Case Study

Dash: Reimagining Car Buying in AR

While working on during my time at Team One, I was able to learn a lot about the car industry. My learnings from working on both customer and dealer facing parts of the business birthed this project.


product design, research, user testing, prototyping, strategy


There is lack of trust between car dealers and car buyers in the car buying process due to lack of communication.
Empower people to feel confident about their relationship with their money, while providing an ultimate digital experience that fits more naturally into people’s lives. This leads to better customer experience & builds customer loyalty.


Dash is a platform which uses shared augmented reality sessions to connect you with dealers, and inherently build interpersonal connections, and trust, between buyers and dealers before finalizing transactions.


Customize in Real Time

Visualize & design your car in the comfort of the room/space you're in at the moment.

Get on your scheduled augmented reality shared session and discusss your model's build details with a dealer. Build an interpersonal connection up to the final purchase.

Schedule Sessions

Shared AR Session

After building your car, you schedule an augmented reality shared session (similar to a FaceTime call). The session connects you to a dealer, both parties can interact with the model, and setup further steps.

View Annotated User Flow


To begin, I first dug deep into car industry consumer reports to know how, and what buyers felt about the purchase experience. After this I talked to Product Designers at Carmax, and people who were in the market for new vehicles, to further understand the experience.

Something interesting was: vehicle buyers using a branded app were 73% more likely to make a purchase from the dealership, and after making a purchase, booked 25% more service appointments than shoppers without an app.

For dealers, their biggest priority is increasing lead volume and conversions. Buyers already know what they want and don't want to be pressured into getting more things than bargained for. Which is why buyers hate haggling for a 'good' price.


After I began my first round of sketching & prototyping, I referenced Apple’s ARKit design guidelines to learn the principles needed to design for the medium. I kept a number of guidelines close to heart but the three below stood out.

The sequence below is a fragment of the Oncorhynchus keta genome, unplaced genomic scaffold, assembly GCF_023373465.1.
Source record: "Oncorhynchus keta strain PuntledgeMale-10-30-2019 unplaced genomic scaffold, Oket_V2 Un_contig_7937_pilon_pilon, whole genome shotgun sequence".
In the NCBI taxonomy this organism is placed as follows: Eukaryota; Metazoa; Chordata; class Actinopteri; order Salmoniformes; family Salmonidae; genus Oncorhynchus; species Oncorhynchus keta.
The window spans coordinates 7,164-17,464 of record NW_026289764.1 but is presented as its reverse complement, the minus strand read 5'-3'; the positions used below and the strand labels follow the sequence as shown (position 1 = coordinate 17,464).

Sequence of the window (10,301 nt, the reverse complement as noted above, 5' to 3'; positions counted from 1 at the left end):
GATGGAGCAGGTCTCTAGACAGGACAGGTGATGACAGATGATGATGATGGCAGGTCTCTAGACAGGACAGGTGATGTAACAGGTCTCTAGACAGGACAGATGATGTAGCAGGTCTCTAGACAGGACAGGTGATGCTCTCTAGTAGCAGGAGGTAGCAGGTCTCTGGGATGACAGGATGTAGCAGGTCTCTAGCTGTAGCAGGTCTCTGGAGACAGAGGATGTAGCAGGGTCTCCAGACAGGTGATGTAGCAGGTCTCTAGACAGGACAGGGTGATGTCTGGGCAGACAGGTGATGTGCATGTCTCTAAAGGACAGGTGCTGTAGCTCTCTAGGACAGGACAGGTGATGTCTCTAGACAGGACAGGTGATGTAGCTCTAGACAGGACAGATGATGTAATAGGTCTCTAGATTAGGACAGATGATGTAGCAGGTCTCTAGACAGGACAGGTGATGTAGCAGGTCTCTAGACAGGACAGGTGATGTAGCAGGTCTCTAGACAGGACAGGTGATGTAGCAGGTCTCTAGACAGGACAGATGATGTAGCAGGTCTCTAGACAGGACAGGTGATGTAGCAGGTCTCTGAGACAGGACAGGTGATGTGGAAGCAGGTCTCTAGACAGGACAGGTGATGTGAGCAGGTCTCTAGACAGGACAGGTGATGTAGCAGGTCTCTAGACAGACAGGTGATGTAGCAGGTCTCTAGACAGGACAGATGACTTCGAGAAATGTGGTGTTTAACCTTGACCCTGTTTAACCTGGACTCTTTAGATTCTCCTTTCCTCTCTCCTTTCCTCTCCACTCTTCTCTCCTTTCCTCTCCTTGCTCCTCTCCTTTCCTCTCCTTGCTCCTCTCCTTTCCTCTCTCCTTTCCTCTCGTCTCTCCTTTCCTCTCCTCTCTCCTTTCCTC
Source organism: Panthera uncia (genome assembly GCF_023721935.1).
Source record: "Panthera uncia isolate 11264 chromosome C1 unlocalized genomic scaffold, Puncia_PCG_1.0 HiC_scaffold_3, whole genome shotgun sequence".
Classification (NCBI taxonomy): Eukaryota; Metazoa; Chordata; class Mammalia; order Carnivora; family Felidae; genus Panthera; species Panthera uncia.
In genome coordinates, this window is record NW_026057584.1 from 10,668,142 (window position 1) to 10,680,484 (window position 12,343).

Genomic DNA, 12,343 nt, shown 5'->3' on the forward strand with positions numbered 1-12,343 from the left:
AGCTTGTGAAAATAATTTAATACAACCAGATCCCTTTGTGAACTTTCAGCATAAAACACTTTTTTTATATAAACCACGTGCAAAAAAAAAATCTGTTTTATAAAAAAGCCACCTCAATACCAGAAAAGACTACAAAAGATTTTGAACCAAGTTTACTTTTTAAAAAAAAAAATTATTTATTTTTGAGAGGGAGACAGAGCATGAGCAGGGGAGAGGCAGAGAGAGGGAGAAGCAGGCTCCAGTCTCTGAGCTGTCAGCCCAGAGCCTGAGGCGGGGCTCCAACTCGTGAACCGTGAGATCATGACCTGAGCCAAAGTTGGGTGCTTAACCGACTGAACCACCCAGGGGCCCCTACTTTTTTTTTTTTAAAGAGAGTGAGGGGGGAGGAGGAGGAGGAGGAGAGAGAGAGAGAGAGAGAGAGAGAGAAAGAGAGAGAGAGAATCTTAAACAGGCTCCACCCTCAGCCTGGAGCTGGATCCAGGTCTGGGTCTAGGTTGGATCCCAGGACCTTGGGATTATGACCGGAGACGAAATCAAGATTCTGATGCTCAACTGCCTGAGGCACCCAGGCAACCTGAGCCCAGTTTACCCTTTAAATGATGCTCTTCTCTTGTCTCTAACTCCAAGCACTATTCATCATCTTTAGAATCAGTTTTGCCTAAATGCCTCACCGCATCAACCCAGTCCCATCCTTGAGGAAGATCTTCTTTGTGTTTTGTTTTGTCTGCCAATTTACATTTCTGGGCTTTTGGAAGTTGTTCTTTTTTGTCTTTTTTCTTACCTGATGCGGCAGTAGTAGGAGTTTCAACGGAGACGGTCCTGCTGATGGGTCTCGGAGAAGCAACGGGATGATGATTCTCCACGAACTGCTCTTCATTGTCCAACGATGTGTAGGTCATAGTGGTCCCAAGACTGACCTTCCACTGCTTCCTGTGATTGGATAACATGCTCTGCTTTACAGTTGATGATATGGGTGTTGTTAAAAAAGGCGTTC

Help people understand when to locate a surface and place an object

I used an 'incomplete' focus square as the visual cue to communicate that surface detection is.

The focus square becomes 'complete' with a '+' icon in its center to communicate to users that a flat surface has been found. Additionally as a second means of communicating a flat surface being found, a green notification bubble appears in the top left.

No product is complete with its branding and the message it stands for. I concurrently worked on the branding as I designed the app. I wanted it to feel playful, futuristic & most importantly, useful.

Founders Grotesk font felt confident. That is a feeling I want users to feel as they interact with the product.

Designing the Brand

When I began designing for this, I had controls that were on all sides of the screen. I needed to reduce the number of onscreen controls. iOS UIKit's app drawer became very useful here.

I was able to take all the bottom horizontal controls tab, and put them in the app drawer, which is collapsible.

Use the entire display & Favor direct manipulation over separate onscreen controls


My develop phase consisted of brining my wireframes to life in a prototype app that I made after learning how to code for augmented reality in Xcode. I also did some user testing of my app to get feedback on its viability and areas for improvement.
This is a screen recording of an early prototype of the app showing instances of the guidelines I followed.
If you'd like to see a detailed flow of how the app works, please click this button:
View User Flow

Some quotes from user testing

“I’ve never bought a car but this feels & works like something I’d definitely use” - Jazmine Lawrence, Student

“As a techie & someone who's looking for a new car, I think this the simplest way this AR tech can be used. It's a seamless way to communicate.” - Treasure Brown,

"This shows you can work within a system and empathize developers you'll work with." - Tyler Townley, Design Manager

Next Steps

This is a product that I'm very excited to build out, and with that excitement I want to push the UI further based on feedback I got from my design team at Team One. I want to design the back end of what this would look like for dealers. Assuming having real dealers causes the overhead for the business, I'm also experimenting with a conversational UI in the sessions chat feature of the product.
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